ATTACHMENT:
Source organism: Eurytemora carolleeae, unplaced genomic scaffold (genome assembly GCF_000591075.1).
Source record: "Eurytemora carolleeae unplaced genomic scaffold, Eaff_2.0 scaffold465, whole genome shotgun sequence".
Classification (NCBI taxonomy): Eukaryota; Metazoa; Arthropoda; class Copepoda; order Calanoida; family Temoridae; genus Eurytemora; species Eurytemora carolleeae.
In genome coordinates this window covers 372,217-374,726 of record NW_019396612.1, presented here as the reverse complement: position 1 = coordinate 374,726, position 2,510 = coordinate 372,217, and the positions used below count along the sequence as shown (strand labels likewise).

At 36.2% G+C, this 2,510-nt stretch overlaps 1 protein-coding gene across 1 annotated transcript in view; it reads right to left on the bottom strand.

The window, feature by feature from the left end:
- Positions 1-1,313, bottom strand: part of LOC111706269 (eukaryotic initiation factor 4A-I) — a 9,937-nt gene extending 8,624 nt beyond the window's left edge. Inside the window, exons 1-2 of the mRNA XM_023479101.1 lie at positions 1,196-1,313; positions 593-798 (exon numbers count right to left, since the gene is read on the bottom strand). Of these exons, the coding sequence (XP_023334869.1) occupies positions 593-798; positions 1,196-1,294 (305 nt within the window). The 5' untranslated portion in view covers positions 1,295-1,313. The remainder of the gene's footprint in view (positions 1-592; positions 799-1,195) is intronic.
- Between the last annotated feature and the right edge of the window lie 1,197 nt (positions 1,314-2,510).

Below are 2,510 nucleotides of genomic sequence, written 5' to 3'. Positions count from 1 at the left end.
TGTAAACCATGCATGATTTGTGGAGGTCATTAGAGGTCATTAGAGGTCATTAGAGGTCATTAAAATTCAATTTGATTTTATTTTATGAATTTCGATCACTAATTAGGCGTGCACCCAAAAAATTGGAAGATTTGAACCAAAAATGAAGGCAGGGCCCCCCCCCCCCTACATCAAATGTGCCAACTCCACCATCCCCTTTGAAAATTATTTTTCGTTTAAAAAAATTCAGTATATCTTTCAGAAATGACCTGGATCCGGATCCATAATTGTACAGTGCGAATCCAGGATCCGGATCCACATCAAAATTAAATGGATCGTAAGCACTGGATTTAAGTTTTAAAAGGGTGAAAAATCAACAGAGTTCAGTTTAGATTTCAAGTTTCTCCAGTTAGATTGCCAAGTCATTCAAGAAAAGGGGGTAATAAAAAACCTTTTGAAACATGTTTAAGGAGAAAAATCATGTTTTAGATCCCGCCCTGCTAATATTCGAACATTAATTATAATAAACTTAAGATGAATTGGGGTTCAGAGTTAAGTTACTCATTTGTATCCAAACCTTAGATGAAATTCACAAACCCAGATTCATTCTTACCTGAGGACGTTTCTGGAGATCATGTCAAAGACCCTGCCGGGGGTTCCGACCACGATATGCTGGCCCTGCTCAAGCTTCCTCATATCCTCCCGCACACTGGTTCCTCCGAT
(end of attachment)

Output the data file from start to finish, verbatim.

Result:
Source organism: Eurytemora carolleeae, unplaced genomic scaffold (genome assembly GCF_000591075.1).
Source record: "Eurytemora carolleeae unplaced genomic scaffold, Eaff_2.0 scaffold465, whole genome shotgun sequence".
Classification (NCBI taxonomy): Eukaryota; Metazoa; Arthropoda; class Copepoda; order Calanoida; family Temoridae; genus Eurytemora; species Eurytemora carolleeae.
In genome coordinates this window covers 372,217-374,726 of record NW_019396612.1, presented here as the reverse complement: position 1 = coordinate 374,726, position 2,510 = coordinate 372,217, and the positions used below count along the sequence as shown (strand labels likewise).

At 36.2% G+C, this 2,510-nt stretch overlaps 1 protein-coding gene across 1 annotated transcript in view; it reads right to left on the bottom strand.

The window, feature by feature from the left end:
- Positions 1-1,313, bottom strand: part of LOC111706269 (eukaryotic initiation factor 4A-I) — a 9,937-nt gene extending 8,624 nt beyond the window's left edge. Inside the window, exons 1-2 of the mRNA XM_023479101.1 lie at positions 1,196-1,313; positions 593-798 (exon numbers count right to left, since the gene is read on the bottom strand). Of these exons, the coding sequence (XP_023334869.1) occupies positions 593-798; positions 1,196-1,294 (305 nt within the window). The 5' untranslated portion in view covers positions 1,295-1,313. The remainder of the gene's footprint in view (positions 1-592; positions 799-1,195) is intronic.
- Between the last annotated feature and the right edge of the window lie 1,197 nt (positions 1,314-2,510).

Below are 2,510 nucleotides of genomic sequence, written 5' to 3'. Positions count from 1 at the left end.
TGTAAACCATGCATGATTTGTGGAGGTCATTAGAGGTCATTAGAGGTCATTAGAGGTCATTAAAATTCAATTTGATTTTATTTTATGAATTTCGATCACTAATTAGGCGTGCACCCAAAAAATTGGAAGATTTGAACCAAAAATGAAGGCAGGGCCCCCCCCCCCCTACATCAAATGTGCCAACTCCACCATCCCCTTTGAAAATTATTTTTCGTTTAAAAAAATTCAGTATATCTTTCAGAAATGACCTGGATCCGGATCCATAATTGTACAGTGCGAATCCAGGATCCGGATCCACATCAAAATTAAATGGATCGTAAGCACTGGATTTAAGTTTTAAAAGGGTGAAAAATCAACAGAGTTCAGTTTAGATTTCAAGTTTCTCCAGTTAGATTGCCAAGTCATTCAAGAAAAGGGGGTAATAAAAAACCTTTTGAAACATGTTTAAGGAGAAAAATCATGTTTTAGATCCCGCCCTGCTAATATTCGAACATTAATTATAATAAACTTAAGATGAATTGGGGTTCAGAGTTAAGTTACTCATTTGTATCCAAACCTTAGATGAAATTCACAAACCCAGATTCATTCTTACCTGAGGACGTTTCTGGAGATCATGTCAAAGACCCTGCCGGGGGTTCCGACCACGATATGCTGGCCCTGCTCAAGCTTCCTCATATCCTCCCGCACACTGGTTCCTCCGAT